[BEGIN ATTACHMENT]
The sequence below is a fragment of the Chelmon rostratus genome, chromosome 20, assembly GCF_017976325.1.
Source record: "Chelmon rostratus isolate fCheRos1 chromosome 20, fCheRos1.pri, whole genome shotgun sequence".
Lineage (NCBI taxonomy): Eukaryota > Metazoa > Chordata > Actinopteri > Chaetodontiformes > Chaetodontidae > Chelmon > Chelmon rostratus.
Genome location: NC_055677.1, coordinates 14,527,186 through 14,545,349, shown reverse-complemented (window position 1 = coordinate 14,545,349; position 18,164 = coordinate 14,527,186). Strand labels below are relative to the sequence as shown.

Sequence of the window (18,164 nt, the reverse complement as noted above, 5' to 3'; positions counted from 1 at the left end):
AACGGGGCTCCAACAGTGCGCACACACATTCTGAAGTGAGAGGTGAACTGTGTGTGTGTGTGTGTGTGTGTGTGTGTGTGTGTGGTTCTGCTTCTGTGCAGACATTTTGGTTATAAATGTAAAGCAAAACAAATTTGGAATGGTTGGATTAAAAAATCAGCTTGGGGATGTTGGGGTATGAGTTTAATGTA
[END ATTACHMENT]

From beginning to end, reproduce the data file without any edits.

The sequence below is a fragment of the Chelmon rostratus genome, chromosome 20, assembly GCF_017976325.1.
Source record: "Chelmon rostratus isolate fCheRos1 chromosome 20, fCheRos1.pri, whole genome shotgun sequence".
Lineage (NCBI taxonomy): Eukaryota > Metazoa > Chordata > Actinopteri > Chaetodontiformes > Chaetodontidae > Chelmon > Chelmon rostratus.
Genome location: NC_055677.1, coordinates 14,527,186 through 14,545,349, shown reverse-complemented (window position 1 = coordinate 14,545,349; position 18,164 = coordinate 14,527,186). Strand labels below are relative to the sequence as shown.

Sequence of the window (18,164 nt, the reverse complement as noted above, 5' to 3'; positions counted from 1 at the left end):
AACGGGGCTCCAACAGTGCGCACACACATTCTGAAGTGAGAGGTGAACTGTGTGTGTGTGTGTGTGTGTGTGTGTGTGTGTGTGGTTCTGCTTCTGTGCAGACATTTTGGTTATAAATGTAAAGCAAAACAAATTTGGAATGGTTGGATTAAAAAATCAGCTTGGGGATGTTGGGGTATGAGTTTAATGTA